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fig2: MURF1 colocalizes with RACK1 in cultured cardiac myocytes. Rat cardiac myocytes were infected with recombinant adenovirus Ad.GFP (A and B) or Ad.MURF1 (C and D) for 24 h in serum free medium followed by induction with PE (B and D) for 48 h. Immunostaining was done with anti-Myc and anti-RACK1 antibodies. This was followed by secondary antibody incubation with anti–rabbit Alexa 568 (red) and anti–mouse AMCA (blue). The green color represents GFP expression.

Mentions: Previous papers have shown that MURF1 localizes in the cytosol, sarcomeres, and nuclei of myocytes (McElhinny et al., 2002), whereas RACK1 is present in the cytosol (Ron et al., 1995, 1999). However, after activation with PMA, RACK1 is localized in perinuclear structures (Ron et al., 1995, 1999). We also observed similar staining of MURF1 and RACK1 in Ad.MURF1-infected NRVM (Fig. 2, A–C). In addition, we observed enhanced colocalization of MURF1 with RACK1 in the perinuclear region after activation with PE (Fig. 2 D). Stimulation with PMA resulted in similar colocalization of MURF1 with RACK1 from the cytosol and sarcomere to the perinuclear region and nucleus (unpublished data). These data indicate that MURF1 colocalizes with RACK1 after activation in NRVM, placing MURF1 in the right place and time to modulate RACK1-dependent signaling.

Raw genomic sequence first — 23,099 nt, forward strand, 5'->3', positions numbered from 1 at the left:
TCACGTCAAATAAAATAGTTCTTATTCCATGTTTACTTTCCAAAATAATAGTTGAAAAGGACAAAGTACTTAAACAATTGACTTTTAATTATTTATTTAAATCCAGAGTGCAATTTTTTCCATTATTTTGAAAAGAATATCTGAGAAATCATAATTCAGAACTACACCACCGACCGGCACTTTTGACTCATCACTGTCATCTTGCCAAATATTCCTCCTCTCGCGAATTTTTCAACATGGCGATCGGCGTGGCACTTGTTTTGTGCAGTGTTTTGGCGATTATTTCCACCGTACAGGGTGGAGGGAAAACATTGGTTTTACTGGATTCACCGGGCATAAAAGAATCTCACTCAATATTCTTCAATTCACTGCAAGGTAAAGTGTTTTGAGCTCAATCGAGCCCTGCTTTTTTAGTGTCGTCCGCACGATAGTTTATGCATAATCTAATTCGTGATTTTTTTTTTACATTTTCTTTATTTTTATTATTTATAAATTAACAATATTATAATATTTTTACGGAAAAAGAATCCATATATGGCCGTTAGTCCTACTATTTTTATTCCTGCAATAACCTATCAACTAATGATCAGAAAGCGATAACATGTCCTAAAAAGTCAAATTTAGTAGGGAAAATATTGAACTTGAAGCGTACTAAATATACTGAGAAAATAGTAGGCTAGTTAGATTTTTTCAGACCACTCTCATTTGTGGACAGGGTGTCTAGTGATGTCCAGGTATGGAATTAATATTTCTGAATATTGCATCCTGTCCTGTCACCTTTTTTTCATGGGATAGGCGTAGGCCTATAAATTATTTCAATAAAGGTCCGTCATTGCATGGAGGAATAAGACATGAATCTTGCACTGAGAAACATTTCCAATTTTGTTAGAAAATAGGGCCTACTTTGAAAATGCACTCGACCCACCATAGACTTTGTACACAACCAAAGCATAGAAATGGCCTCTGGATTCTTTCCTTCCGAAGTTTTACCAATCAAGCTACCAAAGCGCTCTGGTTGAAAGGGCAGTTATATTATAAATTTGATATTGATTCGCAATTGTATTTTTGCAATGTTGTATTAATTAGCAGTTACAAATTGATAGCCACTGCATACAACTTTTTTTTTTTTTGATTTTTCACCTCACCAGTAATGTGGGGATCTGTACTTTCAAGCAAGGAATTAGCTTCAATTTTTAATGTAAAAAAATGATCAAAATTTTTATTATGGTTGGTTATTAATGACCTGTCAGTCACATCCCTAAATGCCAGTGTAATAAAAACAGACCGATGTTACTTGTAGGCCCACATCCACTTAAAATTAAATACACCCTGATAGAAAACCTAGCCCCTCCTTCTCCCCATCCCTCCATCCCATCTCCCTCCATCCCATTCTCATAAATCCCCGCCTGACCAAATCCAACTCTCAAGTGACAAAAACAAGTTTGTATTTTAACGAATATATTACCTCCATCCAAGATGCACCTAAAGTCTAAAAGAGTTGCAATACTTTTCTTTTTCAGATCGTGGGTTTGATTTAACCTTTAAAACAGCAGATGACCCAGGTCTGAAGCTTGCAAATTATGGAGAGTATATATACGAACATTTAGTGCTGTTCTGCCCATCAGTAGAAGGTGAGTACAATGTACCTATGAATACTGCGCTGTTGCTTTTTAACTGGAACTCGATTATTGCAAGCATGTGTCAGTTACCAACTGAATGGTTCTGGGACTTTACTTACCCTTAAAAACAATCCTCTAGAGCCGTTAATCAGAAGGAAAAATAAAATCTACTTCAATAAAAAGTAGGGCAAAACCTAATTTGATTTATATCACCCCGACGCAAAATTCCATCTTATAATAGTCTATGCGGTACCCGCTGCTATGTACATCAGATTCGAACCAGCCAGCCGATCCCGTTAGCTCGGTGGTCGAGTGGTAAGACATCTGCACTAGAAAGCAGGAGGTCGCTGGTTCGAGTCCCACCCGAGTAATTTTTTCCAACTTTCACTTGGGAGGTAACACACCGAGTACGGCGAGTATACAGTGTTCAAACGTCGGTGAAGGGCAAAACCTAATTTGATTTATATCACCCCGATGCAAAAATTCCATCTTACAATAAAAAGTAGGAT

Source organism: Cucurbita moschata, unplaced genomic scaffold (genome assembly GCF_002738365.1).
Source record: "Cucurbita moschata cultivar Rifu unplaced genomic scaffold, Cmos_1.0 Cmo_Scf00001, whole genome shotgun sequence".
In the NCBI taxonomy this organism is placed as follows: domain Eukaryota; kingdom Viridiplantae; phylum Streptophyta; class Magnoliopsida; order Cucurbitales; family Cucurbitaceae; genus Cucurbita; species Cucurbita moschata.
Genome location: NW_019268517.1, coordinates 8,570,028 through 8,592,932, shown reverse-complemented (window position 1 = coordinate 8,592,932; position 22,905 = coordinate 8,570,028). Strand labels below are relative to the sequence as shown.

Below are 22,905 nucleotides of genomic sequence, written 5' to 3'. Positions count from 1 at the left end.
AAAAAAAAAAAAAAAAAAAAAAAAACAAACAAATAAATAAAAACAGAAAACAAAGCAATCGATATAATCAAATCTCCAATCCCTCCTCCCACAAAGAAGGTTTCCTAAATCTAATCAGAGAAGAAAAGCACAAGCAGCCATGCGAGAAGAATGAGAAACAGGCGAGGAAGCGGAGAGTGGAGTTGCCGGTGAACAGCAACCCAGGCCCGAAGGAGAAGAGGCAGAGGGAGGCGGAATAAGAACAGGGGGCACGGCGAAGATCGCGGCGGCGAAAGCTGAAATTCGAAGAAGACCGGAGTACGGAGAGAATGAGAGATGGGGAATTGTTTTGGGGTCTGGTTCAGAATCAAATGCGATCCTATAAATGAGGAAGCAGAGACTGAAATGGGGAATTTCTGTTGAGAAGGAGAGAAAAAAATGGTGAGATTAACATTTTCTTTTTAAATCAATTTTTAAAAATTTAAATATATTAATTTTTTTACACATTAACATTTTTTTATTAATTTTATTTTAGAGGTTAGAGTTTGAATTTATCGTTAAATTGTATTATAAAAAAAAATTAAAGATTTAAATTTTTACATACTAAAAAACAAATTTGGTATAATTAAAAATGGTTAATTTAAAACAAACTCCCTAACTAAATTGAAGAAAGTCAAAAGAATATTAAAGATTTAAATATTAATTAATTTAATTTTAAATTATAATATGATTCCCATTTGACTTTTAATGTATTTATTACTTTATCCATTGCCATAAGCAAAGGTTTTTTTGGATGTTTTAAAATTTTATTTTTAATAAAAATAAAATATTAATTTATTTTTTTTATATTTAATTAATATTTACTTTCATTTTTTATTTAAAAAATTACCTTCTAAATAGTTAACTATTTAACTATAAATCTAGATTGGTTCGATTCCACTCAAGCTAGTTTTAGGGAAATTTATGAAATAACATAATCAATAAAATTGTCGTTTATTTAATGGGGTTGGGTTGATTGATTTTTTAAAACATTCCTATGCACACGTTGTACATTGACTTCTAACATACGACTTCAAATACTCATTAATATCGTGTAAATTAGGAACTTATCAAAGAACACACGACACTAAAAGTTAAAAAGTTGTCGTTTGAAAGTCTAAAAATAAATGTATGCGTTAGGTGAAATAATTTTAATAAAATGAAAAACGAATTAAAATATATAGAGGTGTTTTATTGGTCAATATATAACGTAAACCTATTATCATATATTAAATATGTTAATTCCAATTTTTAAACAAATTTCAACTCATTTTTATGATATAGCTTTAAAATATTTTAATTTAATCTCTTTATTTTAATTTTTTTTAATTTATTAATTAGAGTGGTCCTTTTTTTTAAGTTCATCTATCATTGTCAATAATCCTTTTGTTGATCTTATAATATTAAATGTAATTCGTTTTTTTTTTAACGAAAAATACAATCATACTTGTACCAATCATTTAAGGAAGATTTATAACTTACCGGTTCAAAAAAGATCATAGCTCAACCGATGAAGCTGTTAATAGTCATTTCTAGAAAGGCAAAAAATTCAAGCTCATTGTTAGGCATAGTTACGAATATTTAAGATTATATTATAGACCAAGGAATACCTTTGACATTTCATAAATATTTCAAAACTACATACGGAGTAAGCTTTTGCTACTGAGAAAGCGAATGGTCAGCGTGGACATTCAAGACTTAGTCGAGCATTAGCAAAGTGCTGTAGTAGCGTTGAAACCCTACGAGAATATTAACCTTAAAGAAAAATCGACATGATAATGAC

Muscle ring finger protein-1 inhibits PKC{epsilon} activation and prevents cardiomyocyte hypertrophy.

Arya R, Kedar V, Hwang JR, McDonough H, Li HH, Taylor J, Patterson C - J. Cell Biol. (2004)

MURF1 colocalizes with RACK1 in cultured cardiac myocytes. Rat cardiac myocytes were infected with recombinant adenovirus Ad.GFP (A and B) or Ad.MURF1 (C and D) for 24 h in serum free medium followed by induction with PE (B and D) for 48 h. Immunostaining was done with anti-Myc and anti-RACK1 antibodies. This was followed by secondary antibody incubation with anti–rabbit Alexa 568 (red) and anti–mouse AMCA (blue). The green color represents GFP expression.
© Copyright Policy
Related In: Results  -  Collection

Show All Figures
getmorefigures.php?uid=PMC2172633&req=5

fig2: MURF1 colocalizes with RACK1 in cultured cardiac myocytes. Rat cardiac myocytes were infected with recombinant adenovirus Ad.GFP (A and B) or Ad.MURF1 (C and D) for 24 h in serum free medium followed by induction with PE (B and D) for 48 h. Immunostaining was done with anti-Myc and anti-RACK1 antibodies. This was followed by secondary antibody incubation with anti–rabbit Alexa 568 (red) and anti–mouse AMCA (blue). The green color represents GFP expression.